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Surfacing is the most important decision you will make for your playspace.The right surfacing helps to ensure your playspace is safe and accessible. More than 70% of playground injuries are due to falls on unsafe surfaces.* Investing in a safe surface will go a long way toward creating a safe playspace overall. An accessible surface is also the first step toward creating a playspace everyone can enjoy (children must be able to get to your structures to play on them).
Playground surfacing materials vary widely in terms of safety, accessibility, cost, and maintenance requirements. The following provides basic information to get you started.
New technology has made the surfaces available for playspaces safer and more accessible than ever before. In addition to basing your decision on safety and accessibility, plan for how your playspace will be funded and maintained. If you will not have access to or money for ongoing maintenance, you should consider a surface material that won't need to be raked every week to stay safe and accessible.
|Rubber Poured-in-Place||++||ADA compliant +++||$$$$$$$$+||$||periodic|
|Accessible Turf||++ or +||ADA compliant +++||$$$$$||$||periodic|
|Rubber Mats and Tiles||+||ADA compliant ++||$$$$$$$$||$||periodic|
|Bonded Wood Chips||+||ADA compliant +||$$$$||$||periodic|
|Engineered Wood Chips||+||ADA compliant||$||$$$||weekly|
|Shredded Rubber||+||ADA compliant||$$||$$$||weekly|
|Sand or Pea Gravel||UNSAFE under play structures|
|Asphalt or Cement||UNSAFE under play structures|
|Grass and Soil||UNSAFE under play structures|
$ = $1 per square foot**
Four main organizations publish standards for playground surfacing. You should be familiar with all of them. Playground manufacturers and other people who have built playgrounds can often help you understand how the various standards apply to your playspace.
|ADA||Accessibility, primarily, and also considers safety|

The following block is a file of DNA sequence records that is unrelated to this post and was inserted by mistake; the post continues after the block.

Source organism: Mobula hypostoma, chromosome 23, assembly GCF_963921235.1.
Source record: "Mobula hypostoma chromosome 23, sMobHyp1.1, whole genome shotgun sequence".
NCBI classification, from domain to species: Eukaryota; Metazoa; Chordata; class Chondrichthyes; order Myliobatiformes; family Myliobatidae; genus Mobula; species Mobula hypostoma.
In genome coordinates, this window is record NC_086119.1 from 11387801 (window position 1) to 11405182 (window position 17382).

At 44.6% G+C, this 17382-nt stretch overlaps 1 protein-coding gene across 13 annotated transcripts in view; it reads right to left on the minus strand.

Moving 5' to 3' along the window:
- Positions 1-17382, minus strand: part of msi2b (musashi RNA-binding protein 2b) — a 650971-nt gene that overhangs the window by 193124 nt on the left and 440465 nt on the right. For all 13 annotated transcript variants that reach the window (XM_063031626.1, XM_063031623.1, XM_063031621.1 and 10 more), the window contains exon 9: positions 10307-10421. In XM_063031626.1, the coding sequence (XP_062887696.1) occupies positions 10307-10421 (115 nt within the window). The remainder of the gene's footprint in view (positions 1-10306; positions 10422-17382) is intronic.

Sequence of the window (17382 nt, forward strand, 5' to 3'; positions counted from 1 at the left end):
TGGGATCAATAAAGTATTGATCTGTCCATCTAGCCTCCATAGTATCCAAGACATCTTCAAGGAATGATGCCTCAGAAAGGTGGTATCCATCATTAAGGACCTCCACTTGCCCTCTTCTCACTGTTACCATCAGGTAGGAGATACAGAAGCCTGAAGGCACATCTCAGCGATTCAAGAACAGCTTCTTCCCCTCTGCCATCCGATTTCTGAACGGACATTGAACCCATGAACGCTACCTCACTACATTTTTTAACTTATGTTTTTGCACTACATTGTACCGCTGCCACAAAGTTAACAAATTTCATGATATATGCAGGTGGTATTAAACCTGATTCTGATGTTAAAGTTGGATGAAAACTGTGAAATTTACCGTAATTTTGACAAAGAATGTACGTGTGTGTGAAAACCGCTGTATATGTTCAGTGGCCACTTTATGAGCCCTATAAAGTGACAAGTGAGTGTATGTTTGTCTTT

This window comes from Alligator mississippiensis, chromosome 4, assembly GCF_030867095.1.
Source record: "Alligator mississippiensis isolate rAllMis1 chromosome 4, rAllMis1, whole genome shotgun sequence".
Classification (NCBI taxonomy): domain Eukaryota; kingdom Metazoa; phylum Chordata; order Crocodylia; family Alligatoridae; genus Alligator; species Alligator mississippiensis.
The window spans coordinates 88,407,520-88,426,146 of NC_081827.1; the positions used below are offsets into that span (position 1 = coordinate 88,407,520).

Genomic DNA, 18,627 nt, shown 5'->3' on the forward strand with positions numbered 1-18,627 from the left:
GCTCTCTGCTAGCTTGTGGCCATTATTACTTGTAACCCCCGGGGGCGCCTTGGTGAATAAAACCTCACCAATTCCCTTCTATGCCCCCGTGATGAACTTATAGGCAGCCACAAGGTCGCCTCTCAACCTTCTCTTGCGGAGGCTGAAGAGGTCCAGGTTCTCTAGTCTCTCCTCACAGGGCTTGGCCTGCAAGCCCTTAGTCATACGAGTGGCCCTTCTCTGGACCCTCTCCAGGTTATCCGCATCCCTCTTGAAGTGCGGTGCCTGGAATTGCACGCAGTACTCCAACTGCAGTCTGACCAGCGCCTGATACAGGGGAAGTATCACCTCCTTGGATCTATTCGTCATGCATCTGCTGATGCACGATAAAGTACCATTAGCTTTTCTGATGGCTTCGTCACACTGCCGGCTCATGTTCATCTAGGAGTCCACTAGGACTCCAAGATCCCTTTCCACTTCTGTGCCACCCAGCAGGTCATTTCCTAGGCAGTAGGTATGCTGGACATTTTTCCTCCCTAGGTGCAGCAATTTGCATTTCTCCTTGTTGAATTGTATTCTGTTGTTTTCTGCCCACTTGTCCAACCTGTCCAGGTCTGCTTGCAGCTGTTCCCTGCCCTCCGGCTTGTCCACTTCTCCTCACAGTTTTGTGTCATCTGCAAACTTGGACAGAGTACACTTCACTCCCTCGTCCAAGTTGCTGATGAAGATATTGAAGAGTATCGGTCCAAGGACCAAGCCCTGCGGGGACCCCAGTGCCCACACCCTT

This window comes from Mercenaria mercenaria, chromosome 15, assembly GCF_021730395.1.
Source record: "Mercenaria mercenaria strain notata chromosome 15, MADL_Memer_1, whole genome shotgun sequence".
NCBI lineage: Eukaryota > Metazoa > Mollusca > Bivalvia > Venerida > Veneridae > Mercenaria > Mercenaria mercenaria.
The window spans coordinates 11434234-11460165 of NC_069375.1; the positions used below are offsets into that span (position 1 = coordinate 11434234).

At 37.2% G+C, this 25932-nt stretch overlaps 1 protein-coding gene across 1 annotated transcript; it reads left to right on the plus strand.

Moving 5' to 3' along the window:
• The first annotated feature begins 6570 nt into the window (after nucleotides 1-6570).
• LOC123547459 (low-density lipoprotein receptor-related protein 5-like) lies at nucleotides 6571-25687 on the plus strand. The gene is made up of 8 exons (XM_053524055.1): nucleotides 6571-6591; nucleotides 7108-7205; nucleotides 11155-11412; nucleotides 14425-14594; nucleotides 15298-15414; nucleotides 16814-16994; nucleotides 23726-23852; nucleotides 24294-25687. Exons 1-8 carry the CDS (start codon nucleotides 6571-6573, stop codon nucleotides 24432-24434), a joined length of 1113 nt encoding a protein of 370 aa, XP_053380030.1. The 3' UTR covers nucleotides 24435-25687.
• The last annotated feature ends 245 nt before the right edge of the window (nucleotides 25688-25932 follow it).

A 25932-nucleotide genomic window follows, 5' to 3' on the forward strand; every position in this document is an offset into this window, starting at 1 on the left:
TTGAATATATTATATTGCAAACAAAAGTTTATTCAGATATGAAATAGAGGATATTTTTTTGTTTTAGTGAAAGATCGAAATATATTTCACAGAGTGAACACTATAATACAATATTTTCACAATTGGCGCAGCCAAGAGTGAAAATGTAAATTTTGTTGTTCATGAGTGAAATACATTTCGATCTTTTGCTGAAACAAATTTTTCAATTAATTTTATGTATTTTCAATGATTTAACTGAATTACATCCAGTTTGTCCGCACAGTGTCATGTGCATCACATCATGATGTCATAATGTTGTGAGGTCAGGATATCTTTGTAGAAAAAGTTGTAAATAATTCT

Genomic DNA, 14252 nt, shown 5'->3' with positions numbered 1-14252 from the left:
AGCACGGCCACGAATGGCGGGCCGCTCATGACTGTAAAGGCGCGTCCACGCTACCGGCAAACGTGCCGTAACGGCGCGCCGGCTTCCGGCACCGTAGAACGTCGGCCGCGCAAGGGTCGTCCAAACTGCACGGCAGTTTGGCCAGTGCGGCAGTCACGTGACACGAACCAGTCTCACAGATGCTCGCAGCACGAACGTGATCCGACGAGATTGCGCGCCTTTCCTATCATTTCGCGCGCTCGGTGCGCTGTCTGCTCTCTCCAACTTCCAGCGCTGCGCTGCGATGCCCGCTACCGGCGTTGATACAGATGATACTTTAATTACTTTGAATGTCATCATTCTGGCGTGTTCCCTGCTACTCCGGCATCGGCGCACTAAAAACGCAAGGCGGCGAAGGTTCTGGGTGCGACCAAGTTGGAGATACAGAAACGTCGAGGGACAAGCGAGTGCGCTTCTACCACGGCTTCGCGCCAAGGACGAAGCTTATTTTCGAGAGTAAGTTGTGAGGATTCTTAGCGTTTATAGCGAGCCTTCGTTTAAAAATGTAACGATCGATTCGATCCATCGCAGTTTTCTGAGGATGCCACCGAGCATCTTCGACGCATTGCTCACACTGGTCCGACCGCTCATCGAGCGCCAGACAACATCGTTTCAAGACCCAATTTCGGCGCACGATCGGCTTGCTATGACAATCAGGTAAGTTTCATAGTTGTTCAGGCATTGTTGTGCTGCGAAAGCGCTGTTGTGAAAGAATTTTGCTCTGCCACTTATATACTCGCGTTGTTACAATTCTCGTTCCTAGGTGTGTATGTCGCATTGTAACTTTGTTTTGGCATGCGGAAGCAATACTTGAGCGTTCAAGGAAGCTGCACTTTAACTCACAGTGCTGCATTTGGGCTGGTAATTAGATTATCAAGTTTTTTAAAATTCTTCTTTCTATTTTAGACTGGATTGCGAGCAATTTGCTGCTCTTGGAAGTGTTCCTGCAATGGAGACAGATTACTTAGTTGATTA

|CPSC #1005||Safety, primarily, and also considers accessibility|
|ASTM F2223-04||Overall guide to applying the ASTM playground surface standards|
|ASTM F1292-04||Minimum performance requirement of impact attenuation of surfacing|
|ASTM F1951-99||Determining accessibility of surface systems under and around playground equipment|
|ASTM F2075-04||Minimum characteristics for engineered wood fiber as safety surface under and around playground equipment|
|ASTM F1487-05||Consumer safety performance specifications for playground equipment|
|State-by-state||Safety and/or accessibility|
Different surfaces can accommodate, signify, and enhance various types of play. Poured-in-place rubber provides a great surface for riding and bouncing toys, and is also safer under climbing structures.Consider diverse pathway surfaces to demarcate play areas. Provide a smooth transition between distinct surfaces so wheelchairs can easily maneuver between spaces.
Surfacing material can provide tactile stimulation to children, enhancing the play experience. Children like and benefit from playing with various surfacing under their feet. Consider adding textures like rumble strips and undulations to the concrete or asphalt surfaces. Also, the transitions from one type of surfacing to another can signify different areas of the playspace.
*** Access-Board Research. (2004). Stabilized engineered wood fiber for accessible playground surfaces. http://www.access-board.gov/research/play-surfaces/report-surfaces.htm
ASTM. ASTM F2223-04. Standard Guide for ASTM Standards on PLAYGROUND Surfacing. http://www.astm.org/cgi-bin/SoftCart.exe/STORE/filtrexx40.cgi?U+mystore+bfhy4039+-L+PLAYGROUND+/usr6/htdocs/astm.org/DATABASE.CART/REDLINE_PAGES/F2223.htm
ADA Guidelines for Play Areas, Part 4. (Oct 2005). What are the requirements for accessible routes? http://www.access-board.gov/play/guide/part4.htm
Christoph, Nancy. Planning Accessible Play Facilities. http://asumag.com/mag/university_planning_accessible_play/
**Estimated surfacing costs from: Corson, Cheryl. (June 2005). Under the swings. American School Board Journal. http://www.asbj.com/Search.aspx?SearchPhrase=under+the+swings
KidSource Online.(2000).Playground surfacing materials: CPSC Document #1005. Retrieved from http://www.kidsource.com/CPSC/playground_surface.html
National Safe Surfacing Initiative.(2006).Why purchase rubber tile surfacing provided by the National Safe Surfacing Initiative (NSSI)? http://nssi-usa.com/Playground_Safety_Surfacing/Surfacing_Selection_Criteria/
*Skulski, J. (December 2005). City of Detroit sets strict specs to ensure new playground surfaces are safe and accessible. Bloomington, IN: National Center on Accessibility, Indiana University. http://www.indiana.edu/~nca/making-the-grade/detroit.shtml
Spencer, Anne-Marie. (2006). From the Ground Up: Surface Materials Provide the Foundation for Playground Safety. schoolconstructionnews.com